On May 8, 8144, a son was born in Tishomingo, Mississippi, who they named William Halbert Pratt. While living there a hurricane came. Grandfather's house it seemed would be right in its path. When within a short distance of his house, the wind separated, part going on either side of the house. A mile beyond his house the wind came together again and as it went along it did much damage. His brother's house and property was damaged badly. Buck was not a member of the church. When he found out how his brother's house had been protected, he said, "Well, the faith of Jonathan was so strong that it split the wind."

On October 6, 1846, a 5th daughter was born in Tishomingo, Mississippi. She was named Elizabeth Frances. Their last child, their 7th, a son John Wesley, was born in 1848 but died before the 1850 census.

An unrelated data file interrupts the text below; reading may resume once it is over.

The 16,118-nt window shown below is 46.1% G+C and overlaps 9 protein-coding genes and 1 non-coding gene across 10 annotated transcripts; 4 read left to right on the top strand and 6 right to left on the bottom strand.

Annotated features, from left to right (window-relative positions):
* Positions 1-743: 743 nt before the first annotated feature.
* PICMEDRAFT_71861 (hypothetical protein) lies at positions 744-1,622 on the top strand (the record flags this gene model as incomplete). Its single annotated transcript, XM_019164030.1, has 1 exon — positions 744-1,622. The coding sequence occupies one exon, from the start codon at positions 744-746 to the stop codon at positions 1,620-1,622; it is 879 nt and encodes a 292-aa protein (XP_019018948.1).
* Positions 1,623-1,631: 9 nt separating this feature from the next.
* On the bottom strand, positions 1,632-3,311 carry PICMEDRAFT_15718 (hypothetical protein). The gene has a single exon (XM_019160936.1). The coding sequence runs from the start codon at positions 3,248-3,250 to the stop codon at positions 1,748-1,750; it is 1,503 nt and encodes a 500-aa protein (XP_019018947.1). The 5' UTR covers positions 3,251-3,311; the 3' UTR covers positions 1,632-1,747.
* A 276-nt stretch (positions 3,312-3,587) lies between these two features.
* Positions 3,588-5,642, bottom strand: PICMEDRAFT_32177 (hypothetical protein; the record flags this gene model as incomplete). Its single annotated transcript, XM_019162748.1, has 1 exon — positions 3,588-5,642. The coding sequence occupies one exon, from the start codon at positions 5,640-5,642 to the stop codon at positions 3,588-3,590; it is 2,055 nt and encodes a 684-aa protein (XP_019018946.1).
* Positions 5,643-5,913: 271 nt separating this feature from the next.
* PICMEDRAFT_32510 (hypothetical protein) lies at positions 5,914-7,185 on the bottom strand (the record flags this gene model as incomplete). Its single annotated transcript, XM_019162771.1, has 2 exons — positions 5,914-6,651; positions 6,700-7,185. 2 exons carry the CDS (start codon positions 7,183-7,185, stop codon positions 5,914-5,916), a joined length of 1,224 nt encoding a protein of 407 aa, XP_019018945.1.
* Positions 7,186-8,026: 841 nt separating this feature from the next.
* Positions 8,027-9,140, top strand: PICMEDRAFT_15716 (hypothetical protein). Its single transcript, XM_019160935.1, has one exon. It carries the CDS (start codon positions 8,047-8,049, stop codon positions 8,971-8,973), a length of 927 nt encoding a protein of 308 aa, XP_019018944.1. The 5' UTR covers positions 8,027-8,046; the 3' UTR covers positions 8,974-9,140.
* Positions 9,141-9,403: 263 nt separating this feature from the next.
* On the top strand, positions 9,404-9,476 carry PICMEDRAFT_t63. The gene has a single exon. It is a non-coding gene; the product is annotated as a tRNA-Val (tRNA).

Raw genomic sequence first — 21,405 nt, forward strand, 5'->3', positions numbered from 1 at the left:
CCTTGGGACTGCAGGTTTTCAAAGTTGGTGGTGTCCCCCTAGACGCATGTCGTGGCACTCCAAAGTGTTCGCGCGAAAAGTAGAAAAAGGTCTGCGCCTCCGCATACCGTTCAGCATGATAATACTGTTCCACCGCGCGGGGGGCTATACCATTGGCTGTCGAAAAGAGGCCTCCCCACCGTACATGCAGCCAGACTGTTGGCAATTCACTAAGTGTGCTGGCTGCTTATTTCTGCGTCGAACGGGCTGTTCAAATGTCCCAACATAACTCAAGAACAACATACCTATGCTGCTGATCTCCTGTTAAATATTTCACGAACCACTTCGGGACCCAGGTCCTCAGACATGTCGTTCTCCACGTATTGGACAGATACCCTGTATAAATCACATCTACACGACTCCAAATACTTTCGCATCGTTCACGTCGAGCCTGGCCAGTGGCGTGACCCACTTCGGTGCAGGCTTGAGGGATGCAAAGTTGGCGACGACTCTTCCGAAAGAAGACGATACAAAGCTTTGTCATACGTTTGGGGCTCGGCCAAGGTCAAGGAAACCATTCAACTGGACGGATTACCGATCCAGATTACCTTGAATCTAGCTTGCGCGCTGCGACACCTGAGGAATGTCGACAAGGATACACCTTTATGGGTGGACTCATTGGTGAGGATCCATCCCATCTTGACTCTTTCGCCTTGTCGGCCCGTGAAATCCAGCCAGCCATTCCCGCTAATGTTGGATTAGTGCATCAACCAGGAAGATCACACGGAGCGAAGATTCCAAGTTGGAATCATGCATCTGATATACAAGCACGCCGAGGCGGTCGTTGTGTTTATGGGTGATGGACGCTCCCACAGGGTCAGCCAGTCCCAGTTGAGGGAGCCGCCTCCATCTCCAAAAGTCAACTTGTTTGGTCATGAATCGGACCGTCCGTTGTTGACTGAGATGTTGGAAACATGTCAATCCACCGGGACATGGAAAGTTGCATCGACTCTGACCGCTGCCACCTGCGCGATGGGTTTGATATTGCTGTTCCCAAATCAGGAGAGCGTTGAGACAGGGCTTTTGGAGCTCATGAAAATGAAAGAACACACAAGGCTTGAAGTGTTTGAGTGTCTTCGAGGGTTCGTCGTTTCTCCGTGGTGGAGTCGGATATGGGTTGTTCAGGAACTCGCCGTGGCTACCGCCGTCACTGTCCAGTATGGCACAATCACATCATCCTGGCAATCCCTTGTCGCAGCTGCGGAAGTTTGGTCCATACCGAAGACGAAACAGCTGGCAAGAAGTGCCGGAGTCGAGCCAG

On October 7, 1855, Grandfather joined the church and came to Utah about 1857. He brought his family with him except for his eldest daughter, Rebecca Ann, who married and stayed in Mississippi. They traveled by ox team from Mississippi. It was a long difficult journey. A man passing by read the sign Grandfather had put on the wagon, "Utah or bust." He said, "You had better take that sign off or you will never get through Missouri alive." Grandfather said, "What I have written, i have written." He didn't take the sign down and he went through the state in safety.

While the family was on their way to Utah with a company of Saints, Grandfather was hurt badly. He was driving the ox team and standing on the tongue of the wagon. The oxen became frightened and ran away with the wagon. Grandfather fell to the ground and the wagon passed over him. Everyone thought he had been killed, but through the power of the Priesthood his life was spared and he lived many years after that. He carried the print of the oxen's hoof until the time of his death.